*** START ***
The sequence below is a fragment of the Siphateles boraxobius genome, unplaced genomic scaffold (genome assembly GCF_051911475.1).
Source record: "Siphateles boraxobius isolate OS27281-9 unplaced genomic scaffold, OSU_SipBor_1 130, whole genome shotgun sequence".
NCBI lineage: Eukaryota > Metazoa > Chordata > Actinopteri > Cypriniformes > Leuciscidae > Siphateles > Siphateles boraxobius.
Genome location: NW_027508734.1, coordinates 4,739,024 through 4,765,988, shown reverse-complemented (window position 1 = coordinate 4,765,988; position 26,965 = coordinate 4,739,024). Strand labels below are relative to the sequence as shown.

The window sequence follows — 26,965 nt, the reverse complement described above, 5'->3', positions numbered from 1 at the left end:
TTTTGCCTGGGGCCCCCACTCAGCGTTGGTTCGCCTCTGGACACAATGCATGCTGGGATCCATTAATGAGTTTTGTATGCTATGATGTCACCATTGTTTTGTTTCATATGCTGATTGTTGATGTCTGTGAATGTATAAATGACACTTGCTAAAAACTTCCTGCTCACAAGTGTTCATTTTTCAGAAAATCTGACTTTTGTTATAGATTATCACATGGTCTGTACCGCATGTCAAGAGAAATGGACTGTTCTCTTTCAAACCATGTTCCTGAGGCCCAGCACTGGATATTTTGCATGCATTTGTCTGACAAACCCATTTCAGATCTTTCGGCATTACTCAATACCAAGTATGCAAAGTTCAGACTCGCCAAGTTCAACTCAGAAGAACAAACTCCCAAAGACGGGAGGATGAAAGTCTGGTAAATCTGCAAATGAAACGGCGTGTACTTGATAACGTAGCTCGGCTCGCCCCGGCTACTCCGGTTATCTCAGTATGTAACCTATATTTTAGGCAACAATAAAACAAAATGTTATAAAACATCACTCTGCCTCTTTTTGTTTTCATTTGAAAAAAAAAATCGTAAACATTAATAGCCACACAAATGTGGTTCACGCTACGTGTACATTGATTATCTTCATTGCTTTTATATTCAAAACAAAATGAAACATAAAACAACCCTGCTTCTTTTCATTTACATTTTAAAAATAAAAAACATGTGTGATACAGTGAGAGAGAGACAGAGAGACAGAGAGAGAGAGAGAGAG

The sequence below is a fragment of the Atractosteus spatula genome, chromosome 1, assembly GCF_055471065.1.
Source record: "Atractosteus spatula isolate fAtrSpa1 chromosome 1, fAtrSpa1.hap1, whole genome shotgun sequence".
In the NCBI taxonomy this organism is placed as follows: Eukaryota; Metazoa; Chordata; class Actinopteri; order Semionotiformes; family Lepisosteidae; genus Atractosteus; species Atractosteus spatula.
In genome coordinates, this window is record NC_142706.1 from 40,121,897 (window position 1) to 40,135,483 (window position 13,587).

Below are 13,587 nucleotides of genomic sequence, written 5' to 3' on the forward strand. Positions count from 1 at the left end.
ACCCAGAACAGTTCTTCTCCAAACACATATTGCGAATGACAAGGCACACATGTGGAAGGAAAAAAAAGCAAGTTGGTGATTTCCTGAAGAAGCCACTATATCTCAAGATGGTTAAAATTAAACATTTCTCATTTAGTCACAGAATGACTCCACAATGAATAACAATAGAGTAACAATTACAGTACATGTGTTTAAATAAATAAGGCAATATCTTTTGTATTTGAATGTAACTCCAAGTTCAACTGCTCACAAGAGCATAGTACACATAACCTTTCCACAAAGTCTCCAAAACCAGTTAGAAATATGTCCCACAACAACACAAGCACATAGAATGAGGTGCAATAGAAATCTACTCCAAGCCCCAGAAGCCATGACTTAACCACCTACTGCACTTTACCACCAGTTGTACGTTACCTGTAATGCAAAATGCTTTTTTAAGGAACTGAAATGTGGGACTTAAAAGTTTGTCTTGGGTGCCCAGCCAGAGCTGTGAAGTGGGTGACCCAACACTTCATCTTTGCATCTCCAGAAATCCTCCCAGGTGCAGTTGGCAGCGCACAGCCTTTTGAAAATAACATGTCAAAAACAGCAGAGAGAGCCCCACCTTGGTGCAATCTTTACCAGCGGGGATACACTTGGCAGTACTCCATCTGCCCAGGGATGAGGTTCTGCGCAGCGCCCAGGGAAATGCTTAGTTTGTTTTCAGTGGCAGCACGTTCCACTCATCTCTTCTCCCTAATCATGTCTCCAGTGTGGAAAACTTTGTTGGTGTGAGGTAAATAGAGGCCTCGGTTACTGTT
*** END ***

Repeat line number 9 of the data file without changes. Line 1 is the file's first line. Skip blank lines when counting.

In the NCBI taxonomy this organism is placed as follows: Eukaryota; Metazoa; Chordata; class Actinopteri; order Semionotiformes; family Lepisosteidae; genus Atractosteus; species Atractosteus spatula.